Broken goal posts frame Daly Field in Brighton. The high school football players disappeared decades ago. Today, filthy Canada geese march up and down the field. There are plenty of run-down properties in the portfolio of the state Department of Conservation and Recreation. But Daly Field is right up there in terms of deferred maintenance.
A plan to restore the park is gaining strength in the Legislature. Simmons College, which is starved for playing surfaces for its athletes, would assume financial responsibility for the field. The college is prepared to commit $5 million in capital improvements and $250,000 annually for maintenance. State and local officials from Brighton are rooting loudly for this deal.
In tough fiscal times, it’s common to find private entities managing state parks, pocketing the user fees, and relieving taxpayers of the burden of maintaining the properties. These agreements can be a good deal so long as the public retains full use of the park. But the Daly Field deal is structured differently. Under the bill, Simmons College would receive exclusive use of the fields from 5:30 p.m. to 9:30 p.m. on weekdays from March to May and mid-August to November — about a third of the park’s usable hours. The remainder of the time would be reserved for public use — sort of.
This may turn out to be the only way to redeem the underutilized park. But it’s still a lousy precedent. Public agencies, not private colleges, should be accountable for public land. And something else doesn’t feel quite right. The legislation that puts Daly Field in the hands of Simmons College for up to 30 years gained a lot of traction without much discussion in a neighborhood known for its spirited public hearings. There’s usually too much “process” in Boston neighborhoods. This time, there was too little.
Some environmentalists are questioning the plan. “We need to expand recreational opportunities along the Charles River, not privatize them,’’ said Renata von Tscharner of the nonprofit Charles River Conservancy. But the major movers and shakers in Brighton — including state Representative Michael Moran and City Councilor Mark Ciommo — are fully behind the project. All they see is a field that is turning into a dust bowl. And they are determined to restore it for their constituents.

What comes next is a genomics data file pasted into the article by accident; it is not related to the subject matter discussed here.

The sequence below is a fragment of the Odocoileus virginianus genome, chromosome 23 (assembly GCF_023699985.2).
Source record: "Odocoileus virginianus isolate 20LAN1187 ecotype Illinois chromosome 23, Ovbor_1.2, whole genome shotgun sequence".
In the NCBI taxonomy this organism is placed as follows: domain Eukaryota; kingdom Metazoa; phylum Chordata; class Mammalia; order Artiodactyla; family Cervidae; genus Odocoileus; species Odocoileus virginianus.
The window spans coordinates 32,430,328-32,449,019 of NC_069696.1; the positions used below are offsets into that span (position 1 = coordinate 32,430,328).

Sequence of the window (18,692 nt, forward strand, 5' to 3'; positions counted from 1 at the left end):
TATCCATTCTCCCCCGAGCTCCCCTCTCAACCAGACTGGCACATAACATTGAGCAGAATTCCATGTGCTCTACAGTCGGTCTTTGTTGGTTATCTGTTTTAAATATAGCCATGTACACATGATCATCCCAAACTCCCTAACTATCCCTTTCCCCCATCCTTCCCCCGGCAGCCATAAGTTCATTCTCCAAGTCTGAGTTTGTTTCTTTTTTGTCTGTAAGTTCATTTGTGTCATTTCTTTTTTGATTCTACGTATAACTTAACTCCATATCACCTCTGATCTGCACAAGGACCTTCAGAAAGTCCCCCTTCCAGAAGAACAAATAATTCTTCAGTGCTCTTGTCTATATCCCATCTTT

The bill bears the fingerprints of Dan Cuddy, a neighborhood activist involved in everything from youth sports to the board of trade. Cuddy is a passionate supporter of Brighton High athletics, and it kills him that the school’s football players and coaches have been wandering around like mendicants for years. They richly deserve a home field, said Cuddy. That wish would be codified in the bill designating weekday afternoons and Friday nights from mid-August to November for Brighton High’s football team. The Allston-Brighton Little League also gets a nice time slot at Daly Filed.
Certainly these are public uses. But not public in the sense of pick-up softball and soccer games. Or a family tossing around a Frisbee. Those types of unstructured uses — which do take place to some extent now — appear largely restricted in the legislation to Sundays. A disturbing pattern is developing along this stretch of the Charles River. Next to Daly Field is a state-owned skating rink that is under lease to the private Newton Country Day School. Public skating hours, not surprisingly, are quite limited.
The state master plan for the Charles River Basin includes a wistful section on Daly Field. It calls for the installation of new pedestrian signals, a soft path along the water’s edge, full restoration of the tired athletic fields, and clearing of vegetation to allow views of the water. What it doesn’t say is anything about setting aside huge chunks of playing time for favored groups.
The legislation is on the fast track. But Department of Conservation and Recreation commissioner Edward Lambert still promises a “robust’’ examination of the deal and plenty of time for public comment. The bill only authorizes him to strike a deal with Simmons College, he said. It doesn’t require him to do so.
But Lambert is in no position to step in with significant public funds for Daly Field. Not with about $2 billion in outstanding capital needs at the agency and a humble operating budget.
Until those problems are addressed, expect to see more “for sale” signs sprouting up on state parklands.